Email etiquette tips for the office
How do you handle the following scenarios?
- Your co-worker is on vacation, and you just started a project that you have a question about, what do you do? Do you craft that quick email message and hit send, knowing that it will sit in your co-worker’s inbox while they are out? Or do you wait until they return?
- Your co-worker is on vacation, and you have some general information/update about something they are interested, do you forward?
- Your co-worker is on vacation, and you have an emergency question, do you send them an email?
At my place of work, these are all scenarios we deal with regularly as members of a large team that relies heavily upon email to communicate. But how we handle each of the above can set the tone for our relationships and respect for one another.
In our example (1) above, if the co-worker is the only one who can answer your question, why bother sending the message if it will just sit in the in-box? Respect your fellow team member, and wait to send the message. Simply draft it up, hit save, and hang on to it. You may also find that while they are out, you were able to answer the question by asking someone else, or figuring it out on your own – thus never needing to send the message in the first place. Learn to be resourceful. By sending someone an email (that isn’t too important), while you know they are out, it’s saying to that person that you really don’t care they are on vacation. It also makes it difficult for your co-worker to check their email while they are out, because they have too many messages and don’t know if there are any that are important.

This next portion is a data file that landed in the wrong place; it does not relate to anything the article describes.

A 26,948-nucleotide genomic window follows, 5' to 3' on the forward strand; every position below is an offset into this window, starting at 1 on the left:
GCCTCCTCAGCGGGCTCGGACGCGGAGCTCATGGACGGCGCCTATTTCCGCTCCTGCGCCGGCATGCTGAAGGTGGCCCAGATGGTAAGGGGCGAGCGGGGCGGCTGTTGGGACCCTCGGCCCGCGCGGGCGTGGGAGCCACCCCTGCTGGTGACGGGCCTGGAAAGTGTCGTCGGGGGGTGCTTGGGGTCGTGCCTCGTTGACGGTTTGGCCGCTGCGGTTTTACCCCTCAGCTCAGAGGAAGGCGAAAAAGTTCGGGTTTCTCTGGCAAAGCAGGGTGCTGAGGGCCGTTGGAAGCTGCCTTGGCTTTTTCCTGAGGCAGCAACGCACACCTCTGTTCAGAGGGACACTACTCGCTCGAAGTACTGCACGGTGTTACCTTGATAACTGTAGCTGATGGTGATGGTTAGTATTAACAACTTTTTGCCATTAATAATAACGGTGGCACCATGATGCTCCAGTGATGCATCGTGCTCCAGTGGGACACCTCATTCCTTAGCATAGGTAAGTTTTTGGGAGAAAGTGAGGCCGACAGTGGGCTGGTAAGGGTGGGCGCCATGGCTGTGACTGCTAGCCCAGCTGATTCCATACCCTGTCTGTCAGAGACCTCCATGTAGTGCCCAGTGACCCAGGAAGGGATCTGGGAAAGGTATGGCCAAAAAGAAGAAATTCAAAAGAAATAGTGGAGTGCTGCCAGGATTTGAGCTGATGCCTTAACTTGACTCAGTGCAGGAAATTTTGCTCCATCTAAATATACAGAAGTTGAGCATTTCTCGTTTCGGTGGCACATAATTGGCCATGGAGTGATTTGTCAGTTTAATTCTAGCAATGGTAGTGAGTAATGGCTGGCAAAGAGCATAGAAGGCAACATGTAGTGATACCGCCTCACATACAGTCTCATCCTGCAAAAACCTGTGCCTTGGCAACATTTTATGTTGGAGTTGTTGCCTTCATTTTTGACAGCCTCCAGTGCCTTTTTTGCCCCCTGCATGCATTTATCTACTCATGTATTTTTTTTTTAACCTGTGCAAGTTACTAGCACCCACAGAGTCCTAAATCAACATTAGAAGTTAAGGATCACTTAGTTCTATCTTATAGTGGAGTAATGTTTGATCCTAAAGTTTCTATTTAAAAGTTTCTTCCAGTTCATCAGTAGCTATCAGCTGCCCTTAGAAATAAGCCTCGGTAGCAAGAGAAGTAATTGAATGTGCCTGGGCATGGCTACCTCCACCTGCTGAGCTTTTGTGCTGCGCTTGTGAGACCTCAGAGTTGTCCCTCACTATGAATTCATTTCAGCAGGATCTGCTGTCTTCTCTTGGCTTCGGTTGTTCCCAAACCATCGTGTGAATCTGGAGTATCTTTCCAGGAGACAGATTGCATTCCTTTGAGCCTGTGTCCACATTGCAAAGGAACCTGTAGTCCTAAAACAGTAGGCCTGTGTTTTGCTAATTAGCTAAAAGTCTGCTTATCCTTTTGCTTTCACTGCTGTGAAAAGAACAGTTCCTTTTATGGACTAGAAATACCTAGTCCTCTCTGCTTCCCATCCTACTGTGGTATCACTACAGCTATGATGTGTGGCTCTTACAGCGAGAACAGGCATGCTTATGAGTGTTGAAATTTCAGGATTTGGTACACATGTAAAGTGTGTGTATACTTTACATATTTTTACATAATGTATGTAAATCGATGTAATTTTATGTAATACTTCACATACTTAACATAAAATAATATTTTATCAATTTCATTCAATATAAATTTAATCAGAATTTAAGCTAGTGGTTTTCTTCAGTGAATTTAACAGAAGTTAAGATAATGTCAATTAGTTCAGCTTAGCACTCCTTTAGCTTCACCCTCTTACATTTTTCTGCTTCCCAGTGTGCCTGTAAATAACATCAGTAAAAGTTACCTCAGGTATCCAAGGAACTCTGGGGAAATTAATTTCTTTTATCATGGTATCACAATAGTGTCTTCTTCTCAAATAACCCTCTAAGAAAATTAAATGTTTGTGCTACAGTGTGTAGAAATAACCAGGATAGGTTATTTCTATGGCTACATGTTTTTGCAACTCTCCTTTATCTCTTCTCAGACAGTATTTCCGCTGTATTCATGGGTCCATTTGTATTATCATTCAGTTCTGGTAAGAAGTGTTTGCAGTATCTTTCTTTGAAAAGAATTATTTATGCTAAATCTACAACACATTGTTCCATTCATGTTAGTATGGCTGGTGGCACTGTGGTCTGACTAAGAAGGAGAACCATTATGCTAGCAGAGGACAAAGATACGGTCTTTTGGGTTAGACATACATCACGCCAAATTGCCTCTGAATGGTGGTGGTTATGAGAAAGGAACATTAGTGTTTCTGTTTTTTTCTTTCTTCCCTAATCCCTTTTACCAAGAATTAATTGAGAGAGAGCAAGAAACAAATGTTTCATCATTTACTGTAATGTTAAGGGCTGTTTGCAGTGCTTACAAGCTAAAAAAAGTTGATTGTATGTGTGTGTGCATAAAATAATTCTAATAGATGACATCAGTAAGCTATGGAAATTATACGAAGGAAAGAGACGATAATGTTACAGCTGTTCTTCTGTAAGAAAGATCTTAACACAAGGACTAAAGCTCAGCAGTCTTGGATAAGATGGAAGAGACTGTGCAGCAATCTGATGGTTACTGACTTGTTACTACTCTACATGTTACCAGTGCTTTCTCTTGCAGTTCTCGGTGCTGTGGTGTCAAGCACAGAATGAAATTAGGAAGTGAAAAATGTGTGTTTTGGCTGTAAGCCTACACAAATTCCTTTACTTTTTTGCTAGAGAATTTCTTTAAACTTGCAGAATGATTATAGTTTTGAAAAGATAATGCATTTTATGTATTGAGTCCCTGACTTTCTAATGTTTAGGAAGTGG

But what about example (2)… your message isn’t important… so don’t send it. Wait. You can craft a message that says, “I wanted to wait to send this to you until you returned, so as to not bother you while you are out.” A message like that goes a long way to earning the mutual respect of your teammate.
But it’s an emergency! Example (3) may be the rare exception… so ask yourself this, “is it such an emergency that it warrants a phone call or text message?” If that’s the case, then it may be suitable for you to send the message after all… but in reality, if it is a true emergency, it may be time to pick up the phone and call your co-worker who’s drinking Peña Coladas on a sandy beach somewhere. Be careful, as you’re crossing into difficult territory, so phrase your inquiry with caution and apologize for the interruption.
Your co-workers earned this time off, just as you did. If they are out sick, don’t bother them unless they are simply working remote to quarantine themselves… after all, they are sick and need to recover.
But above all, you need to KNOW YOUR CUSTOMER. By this, I mean that if you are working with someone who genuinely wants to be included on every last thread and expects to be included, even while they are out – then forget about the above – and honor their wishes…
Happy emailing… or not emailing… chose carefully.